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  • Ben Heathcote

Clinic Newsletter, April 2024

Greetings from Melbourne Chinese Medicine & Acupuncture Clinic!

As autumn paints the sky with its warm hues, we continue our journey through the seasons. In this April edition of our newsletter, we explore how to maintain well-being during this transitional period, introduce a fascinating TCM concept, and discuss a common health concern. Plus, we offer a delightful meal recipe, featuring a key ingredient with its TCM qualities.

Seasonal Shift from a TCM Perspective Autumn is upon us, and we're navigating the graceful transition from the vitality of summer to the grounding influence of autumn. In TCM, we shift from the Fire element to the Metal element, associated with the Lung and Large Intestine organ systems. The energy in nature recedes, leaves change their colours, and the air becomes crisp. It's a season that encourages letting go, self-reflection, and adapting to change. To support your well-being, it's crucial to focus on nurturing your Lung and Large Intestine meridians, as imbalances can manifest as respiratory issues, skin concerns, or digestive discomfort.

TCM Concept Highlight: The Concept of Yin and Yang One of the fundamental concepts in TCM is the interplay of Yin and Yang. This ancient philosophy describes how opposing forces are interconnected and interdependent, representing aspects such as dark and light, cold and hot, and rest and activity. Understanding the balance of Yin and Yang in your body is essential for maintaining health and harmony. Yin represents coolness, stillness, and substance, while Yang embodies warmth, activity, and energy. As we transition into autumn, the balance of Yin and Yang in our bodies shifts, making it an ideal time to consider how to maintain harmony within.

Health Concern Spotlight: Supporting Respiratory Health Autumn can be a challenging time for respiratory health. In TCM, imbalances in the Lung and Large Intestine meridians may contribute to issues like allergies, coughs, and asthma. It's important to focus on supporting your respiratory system during this season. TCM therapies, including acupuncture and herbal remedies, may help maintain the balance of your Lung and Large Intestine meridians and promote overall respiratory well-being. If you're facing respiratory challenges, consider exploring these TCM treatments for relief and long-term health.

Recipe for Seasonal Wellness: TCM Ginger and Pumpkin Soup Healing Ginger and Pumpkin Soup This delightful soup showcases the benefits of ginger, a key ingredient that resonates with specific organs and meridians in TCM. Ginger has warming properties and is known to strengthen the Spleen and Stomach meridians. It aids in digestion, warms the body, and can alleviate symptoms of cold or dampness. Ingredients:

  • 500g of pumpkin, cubed

  • 2-3 cm piece of fresh ginger, thinly sliced

  • 1 onion, chopped

  • 2 cloves of garlic, minced

  • A drizzle of olive oil

  • 1 litre of vegetable or chicken broth

  • Salt and pepper to taste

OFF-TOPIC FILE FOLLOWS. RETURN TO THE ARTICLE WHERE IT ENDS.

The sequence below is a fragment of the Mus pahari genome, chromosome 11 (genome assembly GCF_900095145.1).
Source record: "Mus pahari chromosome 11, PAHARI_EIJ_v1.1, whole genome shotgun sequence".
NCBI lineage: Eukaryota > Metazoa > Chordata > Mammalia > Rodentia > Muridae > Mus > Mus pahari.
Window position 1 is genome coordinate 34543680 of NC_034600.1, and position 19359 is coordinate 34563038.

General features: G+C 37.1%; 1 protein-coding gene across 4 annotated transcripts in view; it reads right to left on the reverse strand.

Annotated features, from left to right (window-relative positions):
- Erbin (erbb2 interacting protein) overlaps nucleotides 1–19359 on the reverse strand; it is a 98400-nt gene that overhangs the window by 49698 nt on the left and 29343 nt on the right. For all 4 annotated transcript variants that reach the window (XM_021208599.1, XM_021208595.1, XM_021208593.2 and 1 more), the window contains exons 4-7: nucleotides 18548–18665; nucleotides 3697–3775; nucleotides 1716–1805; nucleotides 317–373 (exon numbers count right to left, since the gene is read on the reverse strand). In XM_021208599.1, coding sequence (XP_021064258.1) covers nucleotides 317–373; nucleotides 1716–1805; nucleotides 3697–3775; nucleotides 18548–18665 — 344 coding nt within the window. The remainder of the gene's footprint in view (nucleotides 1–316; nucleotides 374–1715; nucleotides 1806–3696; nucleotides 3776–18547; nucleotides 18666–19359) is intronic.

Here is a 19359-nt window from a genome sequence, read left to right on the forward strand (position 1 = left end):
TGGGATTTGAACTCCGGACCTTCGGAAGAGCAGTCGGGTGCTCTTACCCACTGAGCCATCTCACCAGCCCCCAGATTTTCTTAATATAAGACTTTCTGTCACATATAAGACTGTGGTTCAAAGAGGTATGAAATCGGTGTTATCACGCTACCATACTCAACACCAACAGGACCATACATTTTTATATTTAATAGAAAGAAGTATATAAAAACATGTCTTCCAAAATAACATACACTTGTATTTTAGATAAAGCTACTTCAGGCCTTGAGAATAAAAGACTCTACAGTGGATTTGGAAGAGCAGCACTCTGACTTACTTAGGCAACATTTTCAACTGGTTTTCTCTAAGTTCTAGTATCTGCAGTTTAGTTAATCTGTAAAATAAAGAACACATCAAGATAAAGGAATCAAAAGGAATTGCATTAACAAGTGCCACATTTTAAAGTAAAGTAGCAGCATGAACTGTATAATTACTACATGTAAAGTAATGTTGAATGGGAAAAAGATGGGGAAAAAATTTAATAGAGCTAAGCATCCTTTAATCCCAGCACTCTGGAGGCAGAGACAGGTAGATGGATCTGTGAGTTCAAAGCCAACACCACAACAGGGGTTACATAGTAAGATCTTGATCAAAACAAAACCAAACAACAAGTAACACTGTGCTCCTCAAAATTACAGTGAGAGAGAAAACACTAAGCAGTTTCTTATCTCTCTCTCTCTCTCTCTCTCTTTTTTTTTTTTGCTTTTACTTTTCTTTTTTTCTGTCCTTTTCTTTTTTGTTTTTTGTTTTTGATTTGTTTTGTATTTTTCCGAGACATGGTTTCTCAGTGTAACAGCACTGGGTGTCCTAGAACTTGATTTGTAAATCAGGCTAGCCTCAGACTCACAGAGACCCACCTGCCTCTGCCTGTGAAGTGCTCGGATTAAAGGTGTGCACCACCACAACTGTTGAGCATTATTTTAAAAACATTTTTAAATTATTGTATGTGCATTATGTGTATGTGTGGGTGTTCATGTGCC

1. Heat olive oil in a pot and sauté the onion, garlic, and ginger until fragrant.

  2. Add the pumpkin and continue to cook for a few minutes.

  3. Pour in the broth, cover, and let it simmer until the pumpkin is soft.

  4. Use a blender to purée the soup until smooth.

  5. Season with salt and pepper, and serve hot.

Herbal Tea Recipe: TCM Balancing Autumn Chai Ingredients:

  • 1 cinnamon stick

  • 3-4 whole cloves

  • 2-3 cardamom pods

  • A slice of fresh ginger

  • A small piece of dried orange peel

  • 1-2 cups of hot water


  1. Crush the cinnamon stick, cloves, and cardamom pods slightly to release their flavours.

  2. Place them, along with ginger and dried orange peel, in a cup.

  3. Pour hot water over the spices.

  4. Let the tea steep for 5-10 minutes.

  5. Enjoy the warm and aromatic flavours of this Balancing Autumn Chai.

Extra Information on Ginger from a TCM Perspective

Ginger is known to resonate with specific organs and meridians in Traditional Chinese Medicine (TCM):

  1. Spleen and Stomach: Ginger is believed to have a warming quality that can benefit the Spleen and Stomach meridians. In TCM, the Spleen and Stomach are responsible for digestion and transforming food into energy (Qi and Blood). Ginger's warming properties are thought to help improve digestion and alleviate symptoms of cold or dampness in the digestive system.

  2. Lung and Large Intestine: While ginger is primarily associated with the Spleen and Stomach meridians, it also has an influence on the Lung and Large Intestine meridians due to its ability to support the Spleen's function. These meridians are related to the respiratory system and elimination, and ginger's warming nature can help maintain balance in these areas.

Ginger's versatile properties make it a commonly used herb in TCM for addressing various imbalances related to digestion, cold conditions, and dampness, and it is believed to help strengthen the Spleen, improve digestion, and promote overall well-being.

Join Us on the Journey to Better Health As we embrace autumn, we're here to support your health journey during this transitional season. Whether you're a familiar face or new to our clinic, we're committed to helping you achieve optimal health through the wisdom of TCM.

Feel free to explore our website for more information, resources, and to schedule your next appointment. We're here to address your questions and discuss your health concerns.

Wishing you a harmonious and balanced April, filled with vitality and well-being!

Warm regards,

Ben Heathcote

Practitioner of Traditional Chinese Medicine

Melbourne Chinese Medicine & Acupuncture Clinic



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